Question:

How many ATP molecules come solely from glycolysis? Cellular respiration generates a total of 36-38 ATP molecules?

Answer:

Glycolysis produces only 2 ATP molecules, but somewhere between 30 and 36 ATPs are produced by the oxidative phosphorylation of the 10 NADH and 2 succinate molecules made by converting one molecule of glucose to carbon dioxide and water. AnswerParty!

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Biology

Cellular respiration is the set of the metabolic reactions and processes that take place in the cells of organisms to convert biochemical energy from nutrients into adenosine triphosphate (ATP), and then release waste products. The reactions involved in respiration are catabolic reactions, which break large molecules into smaller ones, releasing energy in the process as weak so-called "high-energy" bonds are replaced by stronger bonds in the products. Respiration is one of the key ways a cell gains useful energy to fuel cellular activity. Cellular respiration is considered an exothermic redox reaction. The overall reaction is broken into many smaller ones when it occurs in the body, most of which are redox reactions themselves. Although technically, cellular respiration is a combustion reaction, it clearly does not resemble one when it occurs in a living cell. This difference is because it occurs in many separate steps. While the overall reaction is a combustion reaction, no single reaction that comprises it is a combustion reaction.

Nutrients that are commonly used by animal and plant cells in respiration include sugar, amino acids and fatty acids, and a common oxidizing agent (electron acceptor) is molecular oxygen (O2). The energy stored in ATP (its third phosphate group is weakly bonded to the rest of the molecule and is cheaply broken allowing stronger bonds to form, thereby transferring energy for use by the cell) can then be used to drive processes requiring energy, including biosynthesis, locomotion or transportation of molecules across cell membranes.

Biochemistry Chemistry Metabolism

An integral membrane protein (IMP) is a protein molecule (or assembly of proteins) that is permanently attached to the biological membrane. Proteins that cross the membrane are surrounded by "annular" lipids, which are defined as lipids that are in direct contact with a membrane protein. Such proteins can be separated from the biological membranes only using detergents, nonpolar solvents, or sometimes denaturing agents.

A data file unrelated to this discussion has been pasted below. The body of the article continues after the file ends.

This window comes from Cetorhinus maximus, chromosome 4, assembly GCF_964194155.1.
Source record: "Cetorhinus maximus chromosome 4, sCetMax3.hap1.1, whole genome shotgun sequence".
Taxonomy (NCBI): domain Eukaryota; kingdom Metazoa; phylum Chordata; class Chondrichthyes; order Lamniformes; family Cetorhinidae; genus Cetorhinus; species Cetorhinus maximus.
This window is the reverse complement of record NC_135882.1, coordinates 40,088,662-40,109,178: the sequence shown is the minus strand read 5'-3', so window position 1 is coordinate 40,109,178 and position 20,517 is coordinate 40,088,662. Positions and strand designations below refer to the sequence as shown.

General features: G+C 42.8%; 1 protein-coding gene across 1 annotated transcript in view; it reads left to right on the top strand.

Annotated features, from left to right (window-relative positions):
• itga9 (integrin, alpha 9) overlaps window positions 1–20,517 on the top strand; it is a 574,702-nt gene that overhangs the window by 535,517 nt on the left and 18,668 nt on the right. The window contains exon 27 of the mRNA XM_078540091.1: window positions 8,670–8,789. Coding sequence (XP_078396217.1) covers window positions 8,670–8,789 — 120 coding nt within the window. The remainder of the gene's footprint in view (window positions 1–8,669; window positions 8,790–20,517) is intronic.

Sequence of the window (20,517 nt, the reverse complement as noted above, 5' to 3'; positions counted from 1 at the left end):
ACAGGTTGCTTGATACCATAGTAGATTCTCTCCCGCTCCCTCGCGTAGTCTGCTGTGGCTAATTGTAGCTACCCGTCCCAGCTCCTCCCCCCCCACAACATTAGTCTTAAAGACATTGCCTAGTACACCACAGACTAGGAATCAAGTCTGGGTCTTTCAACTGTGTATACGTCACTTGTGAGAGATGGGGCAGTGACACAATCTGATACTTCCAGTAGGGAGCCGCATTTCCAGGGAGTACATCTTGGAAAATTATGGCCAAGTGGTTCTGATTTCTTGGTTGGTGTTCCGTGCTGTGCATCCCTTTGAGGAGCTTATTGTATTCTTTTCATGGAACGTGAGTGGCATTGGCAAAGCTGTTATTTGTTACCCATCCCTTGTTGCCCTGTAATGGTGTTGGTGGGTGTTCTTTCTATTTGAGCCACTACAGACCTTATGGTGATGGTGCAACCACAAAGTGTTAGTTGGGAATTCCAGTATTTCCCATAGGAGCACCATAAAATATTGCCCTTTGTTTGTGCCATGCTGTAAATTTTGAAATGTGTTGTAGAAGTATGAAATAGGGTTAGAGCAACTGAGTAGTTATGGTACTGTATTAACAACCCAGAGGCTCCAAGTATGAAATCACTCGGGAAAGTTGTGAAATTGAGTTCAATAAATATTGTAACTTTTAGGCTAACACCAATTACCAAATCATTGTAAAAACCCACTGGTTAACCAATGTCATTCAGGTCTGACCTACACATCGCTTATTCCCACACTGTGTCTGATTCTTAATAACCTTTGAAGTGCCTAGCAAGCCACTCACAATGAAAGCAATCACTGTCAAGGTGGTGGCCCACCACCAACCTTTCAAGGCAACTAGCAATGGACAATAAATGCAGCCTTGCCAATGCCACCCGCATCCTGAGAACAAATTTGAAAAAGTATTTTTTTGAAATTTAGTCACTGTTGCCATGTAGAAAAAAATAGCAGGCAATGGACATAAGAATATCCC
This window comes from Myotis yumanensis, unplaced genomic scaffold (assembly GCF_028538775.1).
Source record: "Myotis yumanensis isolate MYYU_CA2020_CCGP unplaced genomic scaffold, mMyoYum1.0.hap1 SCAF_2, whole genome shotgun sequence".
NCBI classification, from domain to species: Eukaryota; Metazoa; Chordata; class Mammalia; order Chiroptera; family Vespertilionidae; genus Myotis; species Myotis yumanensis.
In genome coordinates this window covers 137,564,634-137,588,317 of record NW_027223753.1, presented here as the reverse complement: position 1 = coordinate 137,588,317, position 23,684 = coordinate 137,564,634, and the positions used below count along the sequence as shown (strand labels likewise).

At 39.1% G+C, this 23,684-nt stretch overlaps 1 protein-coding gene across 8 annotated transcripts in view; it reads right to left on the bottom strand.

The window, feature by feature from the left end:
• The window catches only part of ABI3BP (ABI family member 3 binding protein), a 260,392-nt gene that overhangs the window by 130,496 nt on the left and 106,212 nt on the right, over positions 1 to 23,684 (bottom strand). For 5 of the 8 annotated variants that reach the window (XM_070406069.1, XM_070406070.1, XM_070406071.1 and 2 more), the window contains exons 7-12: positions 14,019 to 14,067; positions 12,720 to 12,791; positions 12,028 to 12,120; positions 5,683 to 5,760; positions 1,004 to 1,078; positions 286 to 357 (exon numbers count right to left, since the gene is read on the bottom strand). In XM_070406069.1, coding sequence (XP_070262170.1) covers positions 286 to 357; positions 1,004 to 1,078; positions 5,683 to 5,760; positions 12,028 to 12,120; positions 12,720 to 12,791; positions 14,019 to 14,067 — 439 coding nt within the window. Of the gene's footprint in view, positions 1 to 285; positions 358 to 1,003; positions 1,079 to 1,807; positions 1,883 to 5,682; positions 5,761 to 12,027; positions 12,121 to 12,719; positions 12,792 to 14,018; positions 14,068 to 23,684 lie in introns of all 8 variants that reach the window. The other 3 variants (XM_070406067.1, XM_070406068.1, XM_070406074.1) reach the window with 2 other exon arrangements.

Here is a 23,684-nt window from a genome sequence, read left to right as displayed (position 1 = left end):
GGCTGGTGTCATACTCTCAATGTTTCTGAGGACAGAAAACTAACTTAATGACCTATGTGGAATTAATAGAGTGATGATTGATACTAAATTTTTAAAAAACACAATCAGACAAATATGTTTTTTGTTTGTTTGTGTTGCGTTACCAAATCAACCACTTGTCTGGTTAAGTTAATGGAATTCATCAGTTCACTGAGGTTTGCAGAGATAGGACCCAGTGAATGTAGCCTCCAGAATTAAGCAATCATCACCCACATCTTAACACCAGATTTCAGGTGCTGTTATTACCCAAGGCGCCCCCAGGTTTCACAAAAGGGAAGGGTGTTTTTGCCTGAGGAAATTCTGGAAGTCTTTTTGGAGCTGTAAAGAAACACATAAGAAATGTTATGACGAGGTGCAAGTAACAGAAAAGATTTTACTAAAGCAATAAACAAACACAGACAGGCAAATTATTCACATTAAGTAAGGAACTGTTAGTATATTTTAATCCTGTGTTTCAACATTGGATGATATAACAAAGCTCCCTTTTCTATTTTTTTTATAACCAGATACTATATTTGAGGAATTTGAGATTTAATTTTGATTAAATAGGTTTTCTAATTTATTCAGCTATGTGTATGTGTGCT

IMPs comprise a very significant fraction of the proteins encoded in an organism's genome.

In biochemistry, metabolic pathways are series of chemical reactions occurring within a cell. In each pathway, a principal chemical is modified by a series of chemical reactions. Enzymes catalyze these reactions, and often require dietary minerals, vitamins, and other cofactors in order to function properly. Because of the many chemicals (a.k.a. "metabolites") that may be involved, metabolic pathways can be quite elaborate. In addition, numerous distinct pathways co-exist within a cell. This collection of pathways is called the metabolic network. Pathways are important to the maintenance of homeostasis within an organism. Catabolic (break-down) and Anabolic (synthesis) pathways often work interdependently to create new biomolecules as the final end-products.

A metabolic pathway involves the step-by-step modification of an initial molecule to form another product. The resulting product can be used in one of three ways:

Oxidative phosphorylation (or OXPHOS in short) is the metabolic pathway in which the mitochondria in cells use their structure, enzymes, and energy released by the oxidation of nutrients to reform ATP. Although the many forms of life on earth use a range of different nutrients, ATP is the molecule that supplies energy to metabolism. Almost all aerobic organisms carry out oxidative phosphorylation. This pathway is probably so pervasive because it is a highly efficient way of releasing energy, compared to alternative fermentation processes such as anaerobic glycolysis.

During oxidative phosphorylation, electrons are transferred from electron donors to electron acceptors such as oxygen, in redox reactions. These redox reactions release energy, which is used to form ATP. In eukaryotes, these redox reactions are carried out by a series of protein complexes within the cell's intermembrane wall mitochondria, whereas, in prokaryotes, these proteins are located in the cells' intermembrane space. These linked sets of proteins are called electron transport chains. In eukaryotes, five main protein complexes are involved, whereas in prokaryotes many different enzymes are present, using a variety of electron donors and acceptors.

Glycolysis Glucose

Diphosphopyridine nucleotide (DPN+), Coenzyme I

O=C(N)c1ccc[n+](c1)[C@@H]2O[C@@H]([C@@H](O)[C@H]2O)COP([O-])(=O)OP(=O)(O)OC[C@H]5O[C@@H](n4cnc3c(ncnc34)N)[C@H](O)[C@@H]5O

Carbohydrate catabolism is the breakdown of carbohydrates into smaller units. Carbohydrates literally undergo combustion to retrieve the large amounts of energy in their bonds. Energy is secured by mitochondria in the form of ATP.

There are several different types of carbohydrates: polysaccharides (e.g., starch, amylopectin, glycogen, cellulose), monosaccharides (e.g., glucose, galactose, fructose, ribose) and the disaccharides (e.g., maltose, lactose).

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